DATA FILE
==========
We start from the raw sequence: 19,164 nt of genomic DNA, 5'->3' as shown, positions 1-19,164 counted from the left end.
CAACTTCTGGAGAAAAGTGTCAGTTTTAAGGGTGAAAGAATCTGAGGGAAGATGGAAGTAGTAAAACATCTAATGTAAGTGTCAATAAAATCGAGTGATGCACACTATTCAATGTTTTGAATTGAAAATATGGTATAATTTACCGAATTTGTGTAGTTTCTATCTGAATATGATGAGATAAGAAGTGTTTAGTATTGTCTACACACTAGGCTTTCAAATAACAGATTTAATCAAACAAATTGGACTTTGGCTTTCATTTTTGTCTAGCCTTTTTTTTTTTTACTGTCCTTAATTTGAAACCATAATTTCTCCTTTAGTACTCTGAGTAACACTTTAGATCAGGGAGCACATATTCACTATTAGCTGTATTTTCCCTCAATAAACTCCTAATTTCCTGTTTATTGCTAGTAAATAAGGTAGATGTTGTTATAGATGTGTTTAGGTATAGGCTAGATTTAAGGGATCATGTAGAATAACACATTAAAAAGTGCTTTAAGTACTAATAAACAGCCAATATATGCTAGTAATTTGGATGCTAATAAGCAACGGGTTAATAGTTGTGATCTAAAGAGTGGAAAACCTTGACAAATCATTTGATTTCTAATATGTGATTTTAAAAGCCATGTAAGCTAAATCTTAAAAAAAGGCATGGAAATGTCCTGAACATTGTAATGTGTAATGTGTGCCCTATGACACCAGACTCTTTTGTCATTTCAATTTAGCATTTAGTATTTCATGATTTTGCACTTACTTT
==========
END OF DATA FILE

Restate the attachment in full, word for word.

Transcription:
We start from the raw sequence: 19,164 nt of genomic DNA, 5'->3' as shown, positions 1-19,164 counted from the left end.
CAACTTCTGGAGAAAAGTGTCAGTTTTAAGGGTGAAAGAATCTGAGGGAAGATGGAAGTAGTAAAACATCTAATGTAAGTGTCAATAAAATCGAGTGATGCACACTATTCAATGTTTTGAATTGAAAATATGGTATAATTTACCGAATTTGTGTAGTTTCTATCTGAATATGATGAGATAAGAAGTGTTTAGTATTGTCTACACACTAGGCTTTCAAATAACAGATTTAATCAAACAAATTGGACTTTGGCTTTCATTTTTGTCTAGCCTTTTTTTTTTTTACTGTCCTTAATTTGAAACCATAATTTCTCCTTTAGTACTCTGAGTAACACTTTAGATCAGGGAGCACATATTCACTATTAGCTGTATTTTCCCTCAATAAACTCCTAATTTCCTGTTTATTGCTAGTAAATAAGGTAGATGTTGTTATAGATGTGTTTAGGTATAGGCTAGATTTAAGGGATCATGTAGAATAACACATTAAAAAGTGCTTTAAGTACTAATAAACAGCCAATATATGCTAGTAATTTGGATGCTAATAAGCAACGGGTTAATAGTTGTGATCTAAAGAGTGGAAAACCTTGACAAATCATTTGATTTCTAATATGTGATTTTAAAAGCCATGTAAGCTAAATCTTAAAAAAAGGCATGGAAATGTCCTGAACATTGTAATGTGTAATGTGTGCCCTATGACACCAGACTCTTTTGTCATTTCAATTTAGCATTTAGTATTTCATGATTTTGCACTTACTTT